If you are in the "controller role," practice allowing your partner to make independent decisions without believing that they're going to abandon you. According to Scott-Hudson, you may even want to do some self-reflection to figure out why you feel the need to have control over what your partner does. "Your partner will not leave you if they individuate a little from the partnership," she says. "In fact, allowing them the space and room to grow may help your partner to feel more comfortable, safe, and free within your partnership." Healthy relationships give both partners space to grow on their own while remaining part of a solid team.


Stand By Your Opinions

When you're in an emotionally suffocating relationship, it can sometimes feel like you have to agree with your partner or else it's just going to cause problems. While having a different opinion may cause an argument, it can be healthy. Couples who know how to fight productively typically last longer than those who don't fight at all. So stand by your opinions. "Tell your partner that the two of you can still love each other without agreeing on everything," Ogle says. "No couple on earth agrees on everything. That's the truth!"


Spend Time On Your Own Each Day Practicing Self-Care


If you want to create a healthier dynamic in your relationship, it's important to set boundaries for yourself. According to Penelope Lynne Gordon, relationship expert and women's empowerment coach, "Boundaries in relationships are often directly linked to self-esteem. The partner who is clingy and possessive, is oftentimes a person who is struggling with low self-worth." It's important to spend some time each day doing things for yourself. Practice self-care each day by taking a job by yourself, reading a book, or writing your feelings out in a journal. As Gordon says, "You will undoubtably see your boundaries strengthen and your relationships flourish."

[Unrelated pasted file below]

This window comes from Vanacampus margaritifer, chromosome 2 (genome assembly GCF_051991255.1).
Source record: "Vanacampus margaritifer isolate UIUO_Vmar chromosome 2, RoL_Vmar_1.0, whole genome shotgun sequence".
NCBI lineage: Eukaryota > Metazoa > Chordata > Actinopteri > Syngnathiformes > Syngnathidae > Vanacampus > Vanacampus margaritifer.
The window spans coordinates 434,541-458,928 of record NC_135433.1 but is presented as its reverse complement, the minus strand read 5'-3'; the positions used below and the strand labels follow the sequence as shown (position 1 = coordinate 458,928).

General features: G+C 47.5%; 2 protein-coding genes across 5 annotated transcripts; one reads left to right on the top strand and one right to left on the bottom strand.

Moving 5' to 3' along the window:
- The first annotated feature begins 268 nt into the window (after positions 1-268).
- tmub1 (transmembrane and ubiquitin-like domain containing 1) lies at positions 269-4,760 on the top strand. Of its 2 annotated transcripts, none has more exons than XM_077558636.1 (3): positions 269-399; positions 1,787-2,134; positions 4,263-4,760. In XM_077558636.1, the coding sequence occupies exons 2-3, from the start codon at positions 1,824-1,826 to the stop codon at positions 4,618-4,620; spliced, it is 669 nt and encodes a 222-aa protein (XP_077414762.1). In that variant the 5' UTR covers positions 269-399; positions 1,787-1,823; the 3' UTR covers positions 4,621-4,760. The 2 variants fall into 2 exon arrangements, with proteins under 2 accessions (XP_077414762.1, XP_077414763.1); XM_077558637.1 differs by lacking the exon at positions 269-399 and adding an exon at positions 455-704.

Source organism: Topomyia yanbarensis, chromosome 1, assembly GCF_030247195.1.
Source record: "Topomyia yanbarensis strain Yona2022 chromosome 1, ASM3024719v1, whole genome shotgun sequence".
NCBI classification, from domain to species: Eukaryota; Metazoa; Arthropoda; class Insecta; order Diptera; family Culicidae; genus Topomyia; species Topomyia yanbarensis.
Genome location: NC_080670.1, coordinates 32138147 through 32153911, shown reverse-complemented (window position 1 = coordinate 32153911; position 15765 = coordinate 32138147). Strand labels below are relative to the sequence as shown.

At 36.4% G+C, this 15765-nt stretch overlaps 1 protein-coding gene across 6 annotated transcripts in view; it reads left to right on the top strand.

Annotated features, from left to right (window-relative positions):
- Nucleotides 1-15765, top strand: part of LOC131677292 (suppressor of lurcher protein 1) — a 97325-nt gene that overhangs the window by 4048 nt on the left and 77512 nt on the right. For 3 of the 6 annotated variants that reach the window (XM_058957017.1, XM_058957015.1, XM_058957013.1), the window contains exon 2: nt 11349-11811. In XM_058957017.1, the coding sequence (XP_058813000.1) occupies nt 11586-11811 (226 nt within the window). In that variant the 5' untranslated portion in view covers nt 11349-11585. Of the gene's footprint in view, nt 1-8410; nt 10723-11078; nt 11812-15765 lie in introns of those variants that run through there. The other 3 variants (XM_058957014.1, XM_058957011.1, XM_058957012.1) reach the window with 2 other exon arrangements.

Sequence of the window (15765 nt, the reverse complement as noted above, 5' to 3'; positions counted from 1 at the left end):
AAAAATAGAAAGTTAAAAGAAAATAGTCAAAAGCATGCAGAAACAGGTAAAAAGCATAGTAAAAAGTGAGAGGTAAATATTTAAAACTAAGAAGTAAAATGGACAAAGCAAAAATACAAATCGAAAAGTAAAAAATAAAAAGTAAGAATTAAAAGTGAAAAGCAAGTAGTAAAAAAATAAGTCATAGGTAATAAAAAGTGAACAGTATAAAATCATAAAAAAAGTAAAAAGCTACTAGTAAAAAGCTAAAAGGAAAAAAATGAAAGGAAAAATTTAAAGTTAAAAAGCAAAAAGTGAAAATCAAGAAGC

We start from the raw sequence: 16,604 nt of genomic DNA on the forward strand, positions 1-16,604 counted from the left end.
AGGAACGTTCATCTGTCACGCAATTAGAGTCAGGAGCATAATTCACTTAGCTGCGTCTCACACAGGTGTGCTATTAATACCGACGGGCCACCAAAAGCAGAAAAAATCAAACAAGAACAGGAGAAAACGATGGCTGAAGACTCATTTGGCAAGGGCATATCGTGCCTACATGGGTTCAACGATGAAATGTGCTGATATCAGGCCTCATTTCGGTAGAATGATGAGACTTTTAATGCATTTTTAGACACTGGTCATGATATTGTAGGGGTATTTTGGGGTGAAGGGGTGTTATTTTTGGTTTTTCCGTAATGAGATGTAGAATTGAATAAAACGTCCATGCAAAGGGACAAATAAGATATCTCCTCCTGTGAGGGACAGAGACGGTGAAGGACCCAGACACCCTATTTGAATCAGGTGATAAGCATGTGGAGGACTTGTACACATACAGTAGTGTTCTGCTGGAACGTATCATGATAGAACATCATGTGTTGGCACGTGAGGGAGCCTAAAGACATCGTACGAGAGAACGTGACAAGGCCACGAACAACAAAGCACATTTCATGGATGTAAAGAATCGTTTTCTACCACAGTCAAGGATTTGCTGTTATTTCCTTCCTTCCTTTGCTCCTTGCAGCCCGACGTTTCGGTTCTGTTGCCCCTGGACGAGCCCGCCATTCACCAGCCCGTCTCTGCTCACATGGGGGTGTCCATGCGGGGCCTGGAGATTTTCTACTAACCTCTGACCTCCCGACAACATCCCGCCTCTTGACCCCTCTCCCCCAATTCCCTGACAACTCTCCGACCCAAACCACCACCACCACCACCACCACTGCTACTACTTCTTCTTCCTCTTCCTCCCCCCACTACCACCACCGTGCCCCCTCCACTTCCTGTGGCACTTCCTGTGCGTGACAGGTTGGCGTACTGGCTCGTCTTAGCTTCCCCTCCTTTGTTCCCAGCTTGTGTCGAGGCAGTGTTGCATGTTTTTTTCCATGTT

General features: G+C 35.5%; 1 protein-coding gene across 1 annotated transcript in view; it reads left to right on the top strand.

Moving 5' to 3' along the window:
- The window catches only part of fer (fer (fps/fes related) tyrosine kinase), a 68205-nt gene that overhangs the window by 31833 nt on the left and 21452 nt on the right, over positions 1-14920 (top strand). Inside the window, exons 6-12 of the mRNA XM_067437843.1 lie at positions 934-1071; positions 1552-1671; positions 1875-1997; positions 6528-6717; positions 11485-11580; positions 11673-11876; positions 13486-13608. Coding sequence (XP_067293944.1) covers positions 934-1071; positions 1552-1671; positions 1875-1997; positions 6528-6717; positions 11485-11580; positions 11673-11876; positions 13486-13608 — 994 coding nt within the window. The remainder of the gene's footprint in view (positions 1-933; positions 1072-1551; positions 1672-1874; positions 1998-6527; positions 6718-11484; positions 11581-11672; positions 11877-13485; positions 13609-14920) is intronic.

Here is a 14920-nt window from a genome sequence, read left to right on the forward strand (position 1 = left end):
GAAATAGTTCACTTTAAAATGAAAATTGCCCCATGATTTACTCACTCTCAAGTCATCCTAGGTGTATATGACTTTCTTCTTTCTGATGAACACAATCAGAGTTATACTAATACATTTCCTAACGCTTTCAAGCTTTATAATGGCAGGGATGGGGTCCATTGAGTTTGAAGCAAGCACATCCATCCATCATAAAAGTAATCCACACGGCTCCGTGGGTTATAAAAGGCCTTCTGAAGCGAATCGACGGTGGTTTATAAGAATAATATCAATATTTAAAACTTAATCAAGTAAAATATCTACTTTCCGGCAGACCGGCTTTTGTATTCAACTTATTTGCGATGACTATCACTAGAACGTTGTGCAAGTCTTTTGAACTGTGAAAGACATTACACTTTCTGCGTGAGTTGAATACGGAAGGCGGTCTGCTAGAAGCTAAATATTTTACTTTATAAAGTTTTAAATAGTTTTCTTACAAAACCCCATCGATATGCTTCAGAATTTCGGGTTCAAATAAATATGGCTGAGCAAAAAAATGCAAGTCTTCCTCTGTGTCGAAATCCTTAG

Put The Relationship On Pause For A Week

"Emotionally suffocating relationship are ones where one of the parties is putting most, if not all, of their emotional, relational, physical touch, and socializing needs on their partner, while the partner feels trapped and possibly manipulated," Rich Oswald, licensed professional counselor who specializes in relationships, tells Bustle. Fixing this type of dynamic will require both of you to do your part. Sometimes taking a break from each other can do a lot of good. According to Oswald, putting the relationship on pause can give you time to be yourself, and to reflect and address your individual needs. "Otherwise, the pull to continue the dysfunctional behavior may be too strong to allow any healing and growing to be accomplished," he says.


Reinforce The Importance Of Trust And Faith In A Relationship


When you're in a healthy relationship, there's trust. According to Ogle, it's important to show your partner that you can trust them and that you have faith that the relationship can work out. You can do this by talking to them about old baggage or being open about the fact that you have trust issues from the past and you're working on it now. Your partner should be able to do the same. "If your partner continues to have difficulty trusting and putting faith in you (or say they don't but their actions say otherwise), it may be time to seek couples' counseling," she says.

It's important to note that if you ever feel guilty or ashamed for expressing yourself, Ogle says you may be dealing with much more than just emotional suffocation. In this case, this may be emotional abuse and talking to someone about it should be considered. There is help out there.

Editor's Note: If you or someone you know is experiencing domestic abuse, call 911 or the National Domestic Violence Hotline at 1(800) 799-SAFE (7233) or visit